CBS News' Lara Logan Taking Leave Of Absence Over Discredited '60 Minutes' Benghazi Report
NEW YORK -- Jeff Fager, chairman of CBS News and executive producer of '"60 Minutes," informed staff Tuesday that Lara Logan and her producer, Max McClellan, would be taking a leave of absence following an internal report on the news magazine's discredited Oct. 27 Benghazi report.
“As Executive Producer, I am responsible for what gets on the air,” Fager wrote in a memo obtained by The Huffington Post. “I pride myself in catching almost everything, but this deception got through and it shouldn’t have.”
On the Oct. 27 broadcast, Logan interviewed Dylan Davies, a security officer who claimed that he witnessed the terrorist attack on the Benghazi compound that killed Ambassador Christopher Stevens and three other Americans on Sept. 11, 2012. Davies, who had trained Libyan security guards for the State Department, claimed he scaled a 12-foot wall that night, knocked out a terrorist with his rifle and later saw Stevens dead in the hospital.
But four days later, The Washington Post reported that Davies had told his employer shortly after the attack that he never reached the compound that night, an account that conflicted with the one he had given to “60 Minutes," as well as included in a memoir. The memoir was published by a conservative imprint that is a subsidiary of CBS, a financial relationship that was not disclosed at the time of the broadcast.
“60 Minutes” dodged questions for several days about the conflicting accounts. Fager later told HuffPost that Davies assured him that he was at the compound that night and the account revealed by The Washington Post wasn’t accurate. On Nov. 6, Fager was still standing by the report, telling HuffPost he was “proud” of it.
One day later, The New York Times reported that Davies had also told the FBI he never reached the compound, the second known instance of Davies telling a different story than the one he told on “60 Minutes” and in his book. “60 Minutes” quickly pulled the story and Logan apologized on air the following morning.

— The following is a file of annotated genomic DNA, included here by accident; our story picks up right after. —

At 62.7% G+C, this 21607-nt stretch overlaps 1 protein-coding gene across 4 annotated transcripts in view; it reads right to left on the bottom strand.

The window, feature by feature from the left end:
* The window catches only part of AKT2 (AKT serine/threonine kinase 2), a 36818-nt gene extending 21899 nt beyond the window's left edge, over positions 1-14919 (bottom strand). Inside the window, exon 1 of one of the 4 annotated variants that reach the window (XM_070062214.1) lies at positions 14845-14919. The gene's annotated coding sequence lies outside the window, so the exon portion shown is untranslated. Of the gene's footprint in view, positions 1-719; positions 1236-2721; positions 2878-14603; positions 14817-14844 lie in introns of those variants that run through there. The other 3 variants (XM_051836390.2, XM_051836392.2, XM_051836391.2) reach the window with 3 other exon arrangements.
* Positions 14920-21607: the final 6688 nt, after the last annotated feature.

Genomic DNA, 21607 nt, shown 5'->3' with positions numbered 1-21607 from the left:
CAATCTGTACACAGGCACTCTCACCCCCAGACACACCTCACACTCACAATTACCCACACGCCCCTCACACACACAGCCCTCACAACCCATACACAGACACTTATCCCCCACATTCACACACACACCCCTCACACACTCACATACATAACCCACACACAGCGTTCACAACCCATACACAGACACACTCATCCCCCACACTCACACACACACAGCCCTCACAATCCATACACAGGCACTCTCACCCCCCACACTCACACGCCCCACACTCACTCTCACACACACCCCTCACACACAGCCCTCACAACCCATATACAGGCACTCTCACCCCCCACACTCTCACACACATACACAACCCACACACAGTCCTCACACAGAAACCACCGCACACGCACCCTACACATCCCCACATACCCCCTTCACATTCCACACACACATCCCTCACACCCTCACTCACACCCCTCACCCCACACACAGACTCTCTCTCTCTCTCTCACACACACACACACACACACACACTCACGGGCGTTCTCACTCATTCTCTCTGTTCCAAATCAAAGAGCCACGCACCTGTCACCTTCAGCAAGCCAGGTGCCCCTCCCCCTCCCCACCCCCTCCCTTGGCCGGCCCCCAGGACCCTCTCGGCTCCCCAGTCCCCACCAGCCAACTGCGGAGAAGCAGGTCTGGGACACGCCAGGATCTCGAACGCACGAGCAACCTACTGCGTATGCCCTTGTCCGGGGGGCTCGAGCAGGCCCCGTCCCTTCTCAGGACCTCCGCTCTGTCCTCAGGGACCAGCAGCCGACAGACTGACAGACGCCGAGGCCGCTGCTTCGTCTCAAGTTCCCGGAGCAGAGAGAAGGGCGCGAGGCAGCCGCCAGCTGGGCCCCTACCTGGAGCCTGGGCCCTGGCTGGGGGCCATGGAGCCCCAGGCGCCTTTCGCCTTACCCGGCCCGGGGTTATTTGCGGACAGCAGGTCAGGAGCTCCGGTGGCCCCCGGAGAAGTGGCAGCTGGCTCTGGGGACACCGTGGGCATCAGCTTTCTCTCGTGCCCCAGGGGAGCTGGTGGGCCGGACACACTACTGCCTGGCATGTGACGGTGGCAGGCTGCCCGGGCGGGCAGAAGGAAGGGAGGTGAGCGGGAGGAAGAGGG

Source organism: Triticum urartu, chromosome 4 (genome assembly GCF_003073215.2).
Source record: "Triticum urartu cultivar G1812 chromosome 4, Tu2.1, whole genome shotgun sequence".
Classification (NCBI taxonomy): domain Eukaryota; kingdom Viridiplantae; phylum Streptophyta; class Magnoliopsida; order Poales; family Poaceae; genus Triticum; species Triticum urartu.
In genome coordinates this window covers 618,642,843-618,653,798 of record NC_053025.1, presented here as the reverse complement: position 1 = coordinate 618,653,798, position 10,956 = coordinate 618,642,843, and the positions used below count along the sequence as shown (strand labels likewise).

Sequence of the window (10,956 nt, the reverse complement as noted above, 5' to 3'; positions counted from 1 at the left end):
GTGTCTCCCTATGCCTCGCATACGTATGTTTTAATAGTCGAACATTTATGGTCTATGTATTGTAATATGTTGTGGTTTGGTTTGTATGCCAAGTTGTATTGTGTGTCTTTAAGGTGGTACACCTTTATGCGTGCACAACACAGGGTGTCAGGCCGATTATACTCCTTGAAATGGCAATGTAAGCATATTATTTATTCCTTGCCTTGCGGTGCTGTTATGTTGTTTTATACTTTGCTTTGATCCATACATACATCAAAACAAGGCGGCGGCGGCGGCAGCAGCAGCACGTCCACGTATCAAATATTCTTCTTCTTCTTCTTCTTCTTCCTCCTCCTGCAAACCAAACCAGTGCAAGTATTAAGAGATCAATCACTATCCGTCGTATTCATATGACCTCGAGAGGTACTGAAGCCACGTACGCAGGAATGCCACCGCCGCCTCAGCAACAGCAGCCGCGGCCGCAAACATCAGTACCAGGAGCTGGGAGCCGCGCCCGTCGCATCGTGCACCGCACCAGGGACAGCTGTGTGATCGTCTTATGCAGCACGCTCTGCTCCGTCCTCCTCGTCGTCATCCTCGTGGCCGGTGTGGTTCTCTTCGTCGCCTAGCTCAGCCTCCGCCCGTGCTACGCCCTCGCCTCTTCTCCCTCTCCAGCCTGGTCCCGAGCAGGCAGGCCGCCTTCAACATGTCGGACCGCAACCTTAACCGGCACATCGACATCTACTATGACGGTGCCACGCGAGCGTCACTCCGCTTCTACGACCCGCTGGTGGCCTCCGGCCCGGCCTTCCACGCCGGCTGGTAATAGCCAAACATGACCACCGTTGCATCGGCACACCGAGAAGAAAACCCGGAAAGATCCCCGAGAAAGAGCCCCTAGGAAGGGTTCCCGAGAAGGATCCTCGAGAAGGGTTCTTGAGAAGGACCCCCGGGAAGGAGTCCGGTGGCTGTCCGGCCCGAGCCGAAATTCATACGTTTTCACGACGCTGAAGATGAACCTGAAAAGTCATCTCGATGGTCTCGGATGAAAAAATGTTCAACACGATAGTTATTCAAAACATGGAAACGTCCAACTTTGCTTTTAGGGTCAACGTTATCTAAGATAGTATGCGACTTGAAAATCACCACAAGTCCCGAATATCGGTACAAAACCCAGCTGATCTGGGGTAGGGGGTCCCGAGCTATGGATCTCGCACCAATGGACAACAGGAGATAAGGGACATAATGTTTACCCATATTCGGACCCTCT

McClatchy raised more questions on Nov. 13 about the accuracy of the Benghazi report, beyond the issues with Davies' account, and “60 Minutes” acknowledged that the network was doing an internal review of the broadcast.
Al Ortiz, executive director of standards and practices at CBS News, presented his findings in a memo to employees obtained by The Huffington Post.
He wrote that the Benghazi story “was deficient in several respects” and suggested that “the wider reporting resources of CBS News” could have been employed to obtain information from the State Department and FBI that would have called into question Davies’ account before the report aired.
“It’s possible that reporters and producers with better access to inside FBI sources could have found out that Davies had given varying and conflicting accounts of his story,” Ortiz wrote.
Ortiz wrote that Davies’ statement to “60 Minutes” that he lied to his employer about his whereabouts the night of the attack but was telling the truth on air “should have been a red flag in the editorial vetting process.”
In addition, Ortiz wrote that Logan’s “assertions that Al Qaeda carried out the attack and controlled the hospital were not adequately attributed in her report.”
Ortiz also wrote that Logan’s October 2012 foreign policy speech, in which she spoke of the need for “revenge” for the Benghazi attack, was also problematic. “From a CBS News Standards perspective, there is a conflict in taking a public position on the government’s handling of Benghazi and Al Qaeda, while continuing to report on the story,” Ortiz wrote.
One question that remains unanswered is how “60 Minutes” first reached Davies and what role his writing a book for Threshold Editions -– an imprint of Simon & Schuster, a subsidiary of CBS –- could have played in him appearing on air. There's been speculation that Logan's husband, a former defense contractor, could have been involved in getting him on air as well.
In his memo to staff, Fager wrote that he asked Logan and McClellan, the producer, to take a leave of absence, which they agreed to do.
“When faced with a such an error, we must use it as an opportunity to make our broadcast even stronger,” Fager wrote. “We are making adjustments at 60 Minutes to reduce the chances of it happening again.”